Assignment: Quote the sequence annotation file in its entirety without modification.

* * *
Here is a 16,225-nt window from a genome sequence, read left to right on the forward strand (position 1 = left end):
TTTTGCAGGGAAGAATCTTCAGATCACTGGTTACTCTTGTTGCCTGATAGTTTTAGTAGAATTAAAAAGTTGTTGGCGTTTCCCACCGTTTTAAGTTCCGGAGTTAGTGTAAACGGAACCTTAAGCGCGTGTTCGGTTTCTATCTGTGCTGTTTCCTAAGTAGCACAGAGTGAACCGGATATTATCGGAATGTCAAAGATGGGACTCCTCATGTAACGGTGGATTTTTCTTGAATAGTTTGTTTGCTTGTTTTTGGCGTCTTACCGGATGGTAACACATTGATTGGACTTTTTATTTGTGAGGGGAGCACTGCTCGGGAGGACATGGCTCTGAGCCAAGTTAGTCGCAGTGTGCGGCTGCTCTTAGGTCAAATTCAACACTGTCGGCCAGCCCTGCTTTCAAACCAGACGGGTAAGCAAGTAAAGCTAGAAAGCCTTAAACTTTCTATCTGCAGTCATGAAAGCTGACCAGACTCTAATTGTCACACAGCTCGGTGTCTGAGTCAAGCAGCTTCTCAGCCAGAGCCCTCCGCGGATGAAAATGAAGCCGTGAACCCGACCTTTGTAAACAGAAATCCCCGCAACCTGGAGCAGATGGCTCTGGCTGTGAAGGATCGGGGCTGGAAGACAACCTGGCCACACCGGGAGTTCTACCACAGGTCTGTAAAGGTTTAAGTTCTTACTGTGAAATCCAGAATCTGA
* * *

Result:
Here is a 16,225-nt window from a genome sequence, read left to right on the forward strand (position 1 = left end):
TTTTGCAGGGAAGAATCTTCAGATCACTGGTTACTCTTGTTGCCTGATAGTTTTAGTAGAATTAAAAAGTTGTTGGCGTTTCCCACCGTTTTAAGTTCCGGAGTTAGTGTAAACGGAACCTTAAGCGCGTGTTCGGTTTCTATCTGTGCTGTTTCCTAAGTAGCACAGAGTGAACCGGATATTATCGGAATGTCAAAGATGGGACTCCTCATGTAACGGTGGATTTTTCTTGAATAGTTTGTTTGCTTGTTTTTGGCGTCTTACCGGATGGTAACACATTGATTGGACTTTTTATTTGTGAGGGGAGCACTGCTCGGGAGGACATGGCTCTGAGCCAAGTTAGTCGCAGTGTGCGGCTGCTCTTAGGTCAAATTCAACACTGTCGGCCAGCCCTGCTTTCAAACCAGACGGGTAAGCAAGTAAAGCTAGAAAGCCTTAAACTTTCTATCTGCAGTCATGAAAGCTGACCAGACTCTAATTGTCACACAGCTCGGTGTCTGAGTCAAGCAGCTTCTCAGCCAGAGCCCTCCGCGGATGAAAATGAAGCCGTGAACCCGACCTTTGTAAACAGAAATCCCCGCAACCTGGAGCAGATGGCTCTGGCTGTGAAGGATCGGGGCTGGAAGACAACCTGGCCACACCGGGAGTTCTACCACAGGTCTGTAAAGGTTTAAGTTCTTACTGTGAAATCCAGAATCTGA